If you're looking for a robot with comic relief value, Johnny 5, from the 1986 classic "Short Circuit," is your guy. He was originally designed for Cold War shenanigans, but surprised everyone with his human-like abilities. Johnny becomes lost after a lightning strike damages his circuits, and he goes wandering into our world. The results are hokey, saccharine and completely entertaining.
Sonny, the lead machine in "I, Robot," has a sweet face. He also, supposedly, has been imbued with programming that prevents him from harming humanity. But much to Del Spooner's (played by Will Smith) dismay, we discover an epic bit of shoddy coding that just happens to make Sonny limitlessly dangerous.
The creepy child-robot in Steven Spielberg's "Artificial Intelligence" is designed to replace an actual child who has died. David is sickeningly adorable, and never takes that grin off his face. His innocence and obedience, coupled with ignorance of human psychology, gives him a layered, and empathic dynamic, which is sometimes hard to pull off with a robot.
The leader of the Autobots, Optimus Prime has some serious hero skills. What makes him so badass? His retractable sword, for one. But physical strength aside, he's also a bit of a philosopher. There aren't many robots who come up with quotes like, "Freedom is the right of all sentient beings."
He would give anything to be human, but he makes a pretty fun robot, too. The lead robot on "Star Trek: The Next Generation," Data has not only the speed and processing power of a computer, but also an ability to mimic personalities. The Pinocchio of the series, Data never permanently became a real boy, but he did give us some memorable stories. One TNG episode, titled "Data's Day," is one of the most poignant in the series.
When you can terrorize Captain America, Thor AND Iron Man, that's when you know you're a pretty darn powerful force of nature. The sentient supervillain Ultron, most recently featured in the latest Avengers film, is hell-bent on destroying the human race with his genius intellect, ability to read minds, fly and even control other machines. Ultron's best feature, however, just might be his irony-heavy voice, provided by James Spader.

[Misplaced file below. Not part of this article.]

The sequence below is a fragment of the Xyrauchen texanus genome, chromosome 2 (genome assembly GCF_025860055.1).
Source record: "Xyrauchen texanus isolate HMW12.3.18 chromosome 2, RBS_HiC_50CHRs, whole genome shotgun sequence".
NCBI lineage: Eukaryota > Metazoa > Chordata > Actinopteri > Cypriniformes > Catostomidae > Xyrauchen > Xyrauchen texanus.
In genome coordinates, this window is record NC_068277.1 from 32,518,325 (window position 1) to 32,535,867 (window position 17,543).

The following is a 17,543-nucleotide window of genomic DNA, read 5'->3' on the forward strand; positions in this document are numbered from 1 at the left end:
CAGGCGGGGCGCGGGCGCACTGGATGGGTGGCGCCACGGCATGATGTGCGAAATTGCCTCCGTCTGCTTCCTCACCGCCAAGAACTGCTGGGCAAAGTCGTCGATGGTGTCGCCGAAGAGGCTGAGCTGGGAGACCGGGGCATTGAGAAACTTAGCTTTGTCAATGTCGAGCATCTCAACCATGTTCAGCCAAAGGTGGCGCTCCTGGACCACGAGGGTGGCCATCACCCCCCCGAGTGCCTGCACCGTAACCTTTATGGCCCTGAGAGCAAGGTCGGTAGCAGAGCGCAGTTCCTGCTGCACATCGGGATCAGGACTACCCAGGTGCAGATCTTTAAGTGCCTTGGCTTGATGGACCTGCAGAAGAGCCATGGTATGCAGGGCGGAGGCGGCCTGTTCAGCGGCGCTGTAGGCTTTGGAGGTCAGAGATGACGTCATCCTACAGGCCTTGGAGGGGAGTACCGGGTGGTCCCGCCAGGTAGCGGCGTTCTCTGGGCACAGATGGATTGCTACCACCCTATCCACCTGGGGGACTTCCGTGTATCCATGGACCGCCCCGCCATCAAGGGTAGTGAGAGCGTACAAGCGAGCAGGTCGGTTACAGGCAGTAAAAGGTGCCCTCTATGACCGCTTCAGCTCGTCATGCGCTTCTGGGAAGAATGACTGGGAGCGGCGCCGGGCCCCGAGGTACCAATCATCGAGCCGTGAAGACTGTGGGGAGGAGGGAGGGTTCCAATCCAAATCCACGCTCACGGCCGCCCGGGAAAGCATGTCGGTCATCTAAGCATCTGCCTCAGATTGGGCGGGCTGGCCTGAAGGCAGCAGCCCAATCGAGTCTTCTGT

Voiced by Kevin Spacey in the 2009 sci-fi drama "Moon," GERTY is the only friend and source of support for protagonist Sam, who, if you haven't guessed, is all alone. On, you know, the moon. It's not GERTY's capabilities that make the robot memorable, but rather, its lack of functions. GERTY is the embodiment of a distant, indifferent corporation that couldn't be bothered to provide much more than a smiling face and an articulated arm.
The powerful and evil robot from the 1951 science-fiction classic "The Day the Earth Stood Still" uses his cyclops-like laser beam to vaporize anything he feels like. What's even more impressive: He can destroy so much without even moving -- ideal if you're, say, trying to make a sci-fi classic on the cheap.
This robot definitely belongs in the lovable--not evil--category. The 50-foot metal Iron Giant (voiced by Vin Diesel) is accidentally dropped on Earth and discovered by a boy who secretly befriends him. Their relationship, and the movie's monster-with-a-heart-of-gold character, makes this robot one of the most underrated in Hollywood.
No actor has infused more subtlety, or more malice, into a robot than Ian Holm in 1979's "Alien." After posing, quite convincingly, as a human for the first part of the film, Ash reveals his artificial nature and his evil mission. The best part: He comes clean only after he's been reduced to a robot head covered in cyber-goop.
Were Tricia Helfer, Lucy Lawless and Grace Park the only humanoid robots on the reboot of Battlestar Galactica? No. But did anybody really give a fig about any of the other models? Of course not.
Aside from being remarkably clever at coming up with catchphrases, the "Terminator" robot is a force to be reckoned with. Both hero and killing machine, Arnold Schwarzenegger's T-101 almost single-handedly launched a franchise that's still killing 'em today. We hear you should go with him if you want to live.
The femmebot fatale of "Blade Runner" (1982) is both sexy and terrifying. Daryl Hannah's chaotic replicant steals every scene she's in, even those with charismatic robot co-conspirator Roy Batty (Rutger Hauer). If you know Darryl Hannah only from "Splash" or "Sense8," do yourself a favor and get to know Pris.
Arguably the most lovable robot ever on the silver screen, Pixar's junk-rummaging underdog manages to endear himself to us by doing the simplest things, like compacting trash and exploring human artifacts. After being abandoned and tossed aside like a piece of waste himself, WALL-E must find his own path to love, a story that appeals to our most primal -- or, dare we say, human -- sensibilities.
R2-D2 is famous for saving his friends from danger, and he can even fly when the situation calls for it. C-3PO is smarter than a human, and much more polite. Together, their personalities meld and clash like the perfect odd couple, adding a whole new layer of nuance and heart to the already-iconic "Star Wars" universe.